The Harbinger Online

The IBest

By

I am a member of the International Baccalaureate program: a rigorous, academic society designed to give me a worldly education that will open my eyes to global problems.

Do I sound pretentious yet?

I do. I’m sorry. It’s not really like that, I promise, and I’m here to tell you why it isn’t. That’s just the spiel IB gives to families of interested sophomores to convince parents that this program that will help their kids get into a fantastic college.

Instead, I’m here to tell all the freshmen and sophomores why they should consider this program, without the fancy, meaningless words and with only a bit of bias. And, of course, to let all the Advanced Placement kids know what they’re missing out on. Read this and weep.

Kidding, kidding.

I chose to do IB because I had always taken, and been told to take, the most difficult classes – honors, advanced, whatever you’d like to call it. In case you’ve managed to escape the onslaught of information about IB versus AP during your high school years, IB is a rigorous program that students at East can choose to take. Six of my seven classes are advanced, leaving only one elective that can “give my brain a break”. Though that’s why I chose to throw myself into the program, there are so many better reasons to have chosen to do IB. The first being the insomniac-ridden group of procrastinators that I find myself surrounded by every day, who I have learned to love.

That didn’t come immediately, though. Unfortunately, after completing the first week of school, I went home and told my mom that I was worried I wouldn’t be able to stand it. I would be with the same people in six of my seven classes, day in, day out. My math class only has seven people, and my chemistry class has twelve. If I got tired of them, there would be nowhere to run.

But now, it’s four months after questioning my abilities to spend the majority of my day with the same forty people. And somehow, I’m not tired of my classmates yet. Somehow, I like them more than I did to begin with.

My seven-person math class, called “higher level math” in the IB world, but a similar class to Calc BC, is the hardest class I have ever taken. Maybe it’s just a lack of that “math brain” on my part, or maybe it really is difficult material. I’m having to work harder than I have ever had to before. Somehow, though, it’s still my favorite class.

The other six people in it make me laugh until I cry. Our teacher is fantastic. We get to draw on the board and dare people to dance and make bets on who can make the shot into the trash can in mathsketball, by far the dorkiest game I have ever played.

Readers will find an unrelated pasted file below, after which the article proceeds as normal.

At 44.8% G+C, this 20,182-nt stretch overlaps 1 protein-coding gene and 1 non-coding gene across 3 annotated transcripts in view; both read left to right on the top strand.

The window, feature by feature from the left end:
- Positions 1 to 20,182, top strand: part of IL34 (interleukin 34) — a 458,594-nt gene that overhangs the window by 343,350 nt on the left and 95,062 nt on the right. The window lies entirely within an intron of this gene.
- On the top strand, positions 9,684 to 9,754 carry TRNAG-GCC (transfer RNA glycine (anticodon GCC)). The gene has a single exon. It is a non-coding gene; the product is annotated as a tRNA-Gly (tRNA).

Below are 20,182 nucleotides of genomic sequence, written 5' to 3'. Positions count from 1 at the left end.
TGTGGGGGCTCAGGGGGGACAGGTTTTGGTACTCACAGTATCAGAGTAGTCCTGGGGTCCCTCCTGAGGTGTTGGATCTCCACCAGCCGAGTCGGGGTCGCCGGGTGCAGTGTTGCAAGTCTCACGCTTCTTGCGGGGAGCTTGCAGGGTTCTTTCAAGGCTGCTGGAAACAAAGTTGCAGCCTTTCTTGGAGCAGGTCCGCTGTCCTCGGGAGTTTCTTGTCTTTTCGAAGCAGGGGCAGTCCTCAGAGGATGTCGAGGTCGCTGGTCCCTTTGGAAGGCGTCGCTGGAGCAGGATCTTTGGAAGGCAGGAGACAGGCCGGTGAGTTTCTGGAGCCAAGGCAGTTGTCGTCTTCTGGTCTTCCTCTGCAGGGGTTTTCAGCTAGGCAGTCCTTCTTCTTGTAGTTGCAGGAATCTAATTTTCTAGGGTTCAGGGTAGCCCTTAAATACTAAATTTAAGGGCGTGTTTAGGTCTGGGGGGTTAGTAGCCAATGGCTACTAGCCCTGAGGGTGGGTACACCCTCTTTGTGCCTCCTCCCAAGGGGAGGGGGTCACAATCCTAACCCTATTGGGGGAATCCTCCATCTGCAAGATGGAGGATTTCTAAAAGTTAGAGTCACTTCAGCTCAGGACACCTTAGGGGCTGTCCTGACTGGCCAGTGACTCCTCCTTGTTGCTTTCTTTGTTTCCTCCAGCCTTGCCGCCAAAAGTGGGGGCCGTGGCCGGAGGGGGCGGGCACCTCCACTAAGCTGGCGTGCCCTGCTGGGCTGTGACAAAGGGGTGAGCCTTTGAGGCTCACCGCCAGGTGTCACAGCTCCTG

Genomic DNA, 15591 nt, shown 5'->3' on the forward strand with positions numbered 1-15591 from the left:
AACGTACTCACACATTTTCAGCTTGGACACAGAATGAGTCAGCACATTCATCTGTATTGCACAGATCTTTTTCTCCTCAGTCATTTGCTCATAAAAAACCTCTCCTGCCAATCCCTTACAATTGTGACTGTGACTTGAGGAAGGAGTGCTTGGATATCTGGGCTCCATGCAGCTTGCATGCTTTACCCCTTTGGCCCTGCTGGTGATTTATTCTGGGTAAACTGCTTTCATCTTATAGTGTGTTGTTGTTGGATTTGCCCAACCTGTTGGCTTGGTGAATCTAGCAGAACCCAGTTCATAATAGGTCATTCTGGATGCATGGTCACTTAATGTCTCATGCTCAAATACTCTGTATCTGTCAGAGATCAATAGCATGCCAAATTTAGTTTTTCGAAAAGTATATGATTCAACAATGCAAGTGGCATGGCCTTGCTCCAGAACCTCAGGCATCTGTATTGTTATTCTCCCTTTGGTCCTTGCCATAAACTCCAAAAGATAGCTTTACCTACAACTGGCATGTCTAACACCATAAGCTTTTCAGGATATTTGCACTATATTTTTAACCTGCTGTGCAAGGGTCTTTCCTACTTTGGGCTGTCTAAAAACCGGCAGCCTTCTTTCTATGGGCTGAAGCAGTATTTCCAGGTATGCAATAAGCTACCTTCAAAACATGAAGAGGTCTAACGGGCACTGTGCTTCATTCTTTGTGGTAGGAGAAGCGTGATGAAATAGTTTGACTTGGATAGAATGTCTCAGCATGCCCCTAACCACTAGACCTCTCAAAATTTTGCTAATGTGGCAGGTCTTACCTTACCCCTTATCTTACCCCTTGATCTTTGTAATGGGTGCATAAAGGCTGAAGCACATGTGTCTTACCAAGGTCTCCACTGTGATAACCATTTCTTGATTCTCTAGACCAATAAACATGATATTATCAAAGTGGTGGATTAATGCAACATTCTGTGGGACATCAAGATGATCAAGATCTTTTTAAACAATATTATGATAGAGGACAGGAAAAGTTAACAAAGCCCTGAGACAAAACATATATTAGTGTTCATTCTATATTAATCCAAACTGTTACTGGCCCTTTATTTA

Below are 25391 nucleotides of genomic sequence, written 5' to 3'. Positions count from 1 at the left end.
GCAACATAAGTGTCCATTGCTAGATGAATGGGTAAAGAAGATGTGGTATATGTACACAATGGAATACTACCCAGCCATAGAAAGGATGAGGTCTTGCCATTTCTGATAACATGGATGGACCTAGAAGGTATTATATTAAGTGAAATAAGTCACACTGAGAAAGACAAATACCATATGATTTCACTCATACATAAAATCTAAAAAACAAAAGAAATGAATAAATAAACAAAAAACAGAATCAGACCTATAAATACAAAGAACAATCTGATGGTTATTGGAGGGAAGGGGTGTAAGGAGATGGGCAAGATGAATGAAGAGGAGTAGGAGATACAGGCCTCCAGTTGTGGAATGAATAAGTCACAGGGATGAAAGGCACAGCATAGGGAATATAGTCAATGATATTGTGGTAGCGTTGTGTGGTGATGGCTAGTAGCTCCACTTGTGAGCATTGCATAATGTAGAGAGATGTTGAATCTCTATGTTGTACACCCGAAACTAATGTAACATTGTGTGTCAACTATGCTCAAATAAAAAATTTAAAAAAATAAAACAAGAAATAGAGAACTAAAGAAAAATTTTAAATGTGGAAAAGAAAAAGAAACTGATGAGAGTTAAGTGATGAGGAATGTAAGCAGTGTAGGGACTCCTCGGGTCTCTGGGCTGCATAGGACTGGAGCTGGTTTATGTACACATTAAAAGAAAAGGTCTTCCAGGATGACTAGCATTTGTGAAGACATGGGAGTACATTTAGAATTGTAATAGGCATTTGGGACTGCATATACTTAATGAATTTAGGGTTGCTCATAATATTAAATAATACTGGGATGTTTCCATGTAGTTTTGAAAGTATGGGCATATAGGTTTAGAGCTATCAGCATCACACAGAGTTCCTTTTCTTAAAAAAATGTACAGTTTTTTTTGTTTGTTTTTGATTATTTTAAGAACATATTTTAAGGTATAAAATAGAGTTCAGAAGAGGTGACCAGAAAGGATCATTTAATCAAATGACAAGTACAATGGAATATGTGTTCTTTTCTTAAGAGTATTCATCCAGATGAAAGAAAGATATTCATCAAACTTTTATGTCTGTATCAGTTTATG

While the tiny classes had turned feared claustrophobia into friendship, there was one other aspect about IB that forced us to befriend each other: the difficulty. There’s one slight downside about the class sizes – though parents may consider it a pro. Teachers can grade bigger, more difficult projects.

That’s the one big difference between Chemistry 2 IB and Chemistry 2 AP: design labs. In Chem 2 IB, we’re required to literally design our own experiments, in which we are given an actual page limit, twelve pages, on how much we’re allowed to write. They take an entire week, and most of my classmates were up until midnight or one in the morning finishing them.

Yes, it’s amazing that we get to do these. How many students around the world are getting to make their own labs? Unfortunately, that doesn’t stop everyone in IB from complaining about how difficult they are.

That’s actually how we bonded though. With constant complaints being launched in the group chat, it was impossible to escape each other. The day before the lab was due, three other girls and I sat in our teacher’s room “getting work done”. In all honesty, we were trying to convince our teacher to let us celebrate his birthday and accidentally spilling our lab data.

A slow change occurred throughout the first quarter and a half of this school year. We all started off as friends, sure. We had a group message, complained about school, maybe waved to each other in the hallways.

But by now, the awkward barriers have been broken. We’ve come to realize that we’re all plagued by the same extended essay that’s encroaching upon us, that we’ve silently agreed to procrastinate on as much as possible. We all feel a little special because we can say we’re IB students, even though we know someone should probably tell us we’re not that cool.

IB isn’t for everyone. It isn’t for those who want larger classes or to see a large variety of people throughout the day. It is for those who want to constantly surround themselves with people who, like themselves, are looking to learn new things. If I want to continue to love learning, even when I have too much homework to sleep, I need to be surrounded by people that want to keep loving it, too.

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